[Editor's note: John Honovich publishes this and other information on network video at IPVideoMarket.info.]
While we continue to spend more on public CCTV systems, the debate on CCTV effectiveness has reached a polarizing and inconclusive standoff. On the one side, you have a number of studies and leading thinkers who cleary contend that CCTV systems are ineffective. On the other, you have numerous municipalities who are weekly green-lighting new CCTV projects.
This report offers key findings from the 20 top studies/articles in the field and offers practical recommendations on how to optimize the use of public CCTV systems.
A directory of the 20 top papers in the field are included at the end of this document. This report is based on those papers.
Key Findings Summary
- The expectation that CCTV systems should be deployed to reduce crime rather than solve crime has created huge problems.
- While the studies show serious doubt on CCTV's ability to reduce crime generally, a strong consensus exists in CCTV's ability to reduce premeditative/property crime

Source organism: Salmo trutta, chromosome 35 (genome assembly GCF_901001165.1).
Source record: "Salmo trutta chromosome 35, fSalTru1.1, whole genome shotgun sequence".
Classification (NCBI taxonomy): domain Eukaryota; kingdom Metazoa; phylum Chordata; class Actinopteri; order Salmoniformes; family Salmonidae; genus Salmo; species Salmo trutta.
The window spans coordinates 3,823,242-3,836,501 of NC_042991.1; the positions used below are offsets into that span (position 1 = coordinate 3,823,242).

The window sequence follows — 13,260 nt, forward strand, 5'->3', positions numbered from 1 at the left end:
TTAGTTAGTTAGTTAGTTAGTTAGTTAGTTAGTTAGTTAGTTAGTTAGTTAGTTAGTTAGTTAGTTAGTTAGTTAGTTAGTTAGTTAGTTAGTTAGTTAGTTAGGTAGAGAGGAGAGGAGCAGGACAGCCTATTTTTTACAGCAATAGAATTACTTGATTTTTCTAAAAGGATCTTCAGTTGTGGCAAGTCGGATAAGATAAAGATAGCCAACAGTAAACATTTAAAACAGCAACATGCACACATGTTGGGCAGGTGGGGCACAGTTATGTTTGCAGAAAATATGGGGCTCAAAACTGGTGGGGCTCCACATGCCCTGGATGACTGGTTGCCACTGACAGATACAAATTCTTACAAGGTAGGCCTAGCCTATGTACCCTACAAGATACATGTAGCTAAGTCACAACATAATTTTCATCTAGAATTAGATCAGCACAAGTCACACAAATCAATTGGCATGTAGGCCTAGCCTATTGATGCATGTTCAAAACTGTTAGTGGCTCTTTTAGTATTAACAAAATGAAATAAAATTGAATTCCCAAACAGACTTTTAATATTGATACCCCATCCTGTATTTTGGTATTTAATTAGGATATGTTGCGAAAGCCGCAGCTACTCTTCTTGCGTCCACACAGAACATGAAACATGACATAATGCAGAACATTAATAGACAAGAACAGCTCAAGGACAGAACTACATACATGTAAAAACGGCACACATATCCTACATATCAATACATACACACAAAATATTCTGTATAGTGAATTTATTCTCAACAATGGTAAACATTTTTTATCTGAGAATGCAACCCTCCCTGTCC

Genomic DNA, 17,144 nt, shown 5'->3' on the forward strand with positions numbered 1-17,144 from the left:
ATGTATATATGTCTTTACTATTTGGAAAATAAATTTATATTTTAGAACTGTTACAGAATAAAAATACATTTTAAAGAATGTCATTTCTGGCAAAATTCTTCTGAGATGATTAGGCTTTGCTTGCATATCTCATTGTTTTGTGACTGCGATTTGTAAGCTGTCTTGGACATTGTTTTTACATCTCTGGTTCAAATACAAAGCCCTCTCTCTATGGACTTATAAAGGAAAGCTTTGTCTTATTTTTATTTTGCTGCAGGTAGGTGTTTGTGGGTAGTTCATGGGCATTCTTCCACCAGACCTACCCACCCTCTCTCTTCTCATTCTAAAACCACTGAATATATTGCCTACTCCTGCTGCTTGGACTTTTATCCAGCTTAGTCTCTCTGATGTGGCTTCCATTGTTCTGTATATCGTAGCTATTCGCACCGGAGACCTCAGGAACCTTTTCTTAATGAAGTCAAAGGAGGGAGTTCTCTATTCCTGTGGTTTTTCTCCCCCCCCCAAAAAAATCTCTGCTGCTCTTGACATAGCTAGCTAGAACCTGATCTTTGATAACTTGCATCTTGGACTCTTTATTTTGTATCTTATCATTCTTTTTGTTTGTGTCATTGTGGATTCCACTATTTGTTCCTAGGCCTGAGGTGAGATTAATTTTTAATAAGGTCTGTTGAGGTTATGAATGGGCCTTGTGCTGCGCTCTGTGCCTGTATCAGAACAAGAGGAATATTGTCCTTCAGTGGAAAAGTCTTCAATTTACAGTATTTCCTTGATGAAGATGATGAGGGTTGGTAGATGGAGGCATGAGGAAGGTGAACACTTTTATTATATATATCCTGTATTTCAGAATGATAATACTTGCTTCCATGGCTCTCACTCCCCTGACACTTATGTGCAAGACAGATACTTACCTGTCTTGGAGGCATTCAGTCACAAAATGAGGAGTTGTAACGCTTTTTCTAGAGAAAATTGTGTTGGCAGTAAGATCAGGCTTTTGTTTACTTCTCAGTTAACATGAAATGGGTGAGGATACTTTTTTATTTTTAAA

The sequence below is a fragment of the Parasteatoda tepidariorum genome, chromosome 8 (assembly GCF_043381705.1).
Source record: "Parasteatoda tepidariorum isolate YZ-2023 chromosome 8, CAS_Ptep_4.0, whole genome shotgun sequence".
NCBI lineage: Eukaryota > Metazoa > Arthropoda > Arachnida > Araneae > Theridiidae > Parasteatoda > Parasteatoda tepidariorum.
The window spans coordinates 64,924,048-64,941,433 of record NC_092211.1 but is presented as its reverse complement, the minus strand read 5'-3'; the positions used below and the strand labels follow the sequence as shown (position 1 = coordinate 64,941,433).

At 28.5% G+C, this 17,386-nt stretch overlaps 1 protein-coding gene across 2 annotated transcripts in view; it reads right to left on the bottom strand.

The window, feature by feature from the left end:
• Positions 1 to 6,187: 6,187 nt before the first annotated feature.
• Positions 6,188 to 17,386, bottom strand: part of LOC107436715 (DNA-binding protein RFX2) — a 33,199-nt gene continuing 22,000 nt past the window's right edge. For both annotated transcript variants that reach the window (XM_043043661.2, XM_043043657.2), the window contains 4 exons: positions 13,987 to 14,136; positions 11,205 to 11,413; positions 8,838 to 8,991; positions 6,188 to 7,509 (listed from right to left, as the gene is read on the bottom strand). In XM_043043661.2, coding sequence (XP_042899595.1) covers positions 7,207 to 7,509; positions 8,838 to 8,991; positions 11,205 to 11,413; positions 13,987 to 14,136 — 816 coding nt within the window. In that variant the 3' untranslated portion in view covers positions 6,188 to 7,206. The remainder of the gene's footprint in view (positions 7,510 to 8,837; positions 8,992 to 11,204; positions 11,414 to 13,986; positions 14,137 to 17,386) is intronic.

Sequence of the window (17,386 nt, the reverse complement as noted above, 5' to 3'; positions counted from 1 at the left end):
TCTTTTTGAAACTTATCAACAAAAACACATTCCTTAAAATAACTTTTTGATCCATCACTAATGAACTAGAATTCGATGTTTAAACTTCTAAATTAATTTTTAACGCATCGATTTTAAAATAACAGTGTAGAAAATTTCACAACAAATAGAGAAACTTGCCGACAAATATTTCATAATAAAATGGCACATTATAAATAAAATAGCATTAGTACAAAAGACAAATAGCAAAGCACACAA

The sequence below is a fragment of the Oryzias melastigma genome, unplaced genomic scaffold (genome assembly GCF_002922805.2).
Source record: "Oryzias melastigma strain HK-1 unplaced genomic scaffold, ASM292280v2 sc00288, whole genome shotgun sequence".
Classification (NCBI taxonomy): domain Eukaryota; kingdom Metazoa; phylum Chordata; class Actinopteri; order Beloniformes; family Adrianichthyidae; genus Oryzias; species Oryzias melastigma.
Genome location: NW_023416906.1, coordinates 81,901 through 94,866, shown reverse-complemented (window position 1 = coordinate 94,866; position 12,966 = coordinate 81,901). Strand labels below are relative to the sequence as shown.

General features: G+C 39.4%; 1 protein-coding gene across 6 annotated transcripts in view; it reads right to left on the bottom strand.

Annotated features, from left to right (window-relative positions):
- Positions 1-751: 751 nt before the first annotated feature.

- CCTV is consistently treated as a singular, stable technology, obscuring radical technological changes that have occurred in the last 10 years
- Differences in per camera costs are largely ignored, preventing policy makers from finding ways to reduce costs
- Routine comparison of police vs cameras is counterproductive
Practical Recommendations Summary
- Stop claiming that CCTV can generally reduce crime
- Optimize future public CCTV projects around crime solving rather than crime reduction
- Optimize future public CCTV projects around material and premeditative crimes
- Target technologies that support crime solving and material/premeditative crimes
- Focus on minimizing cost per camera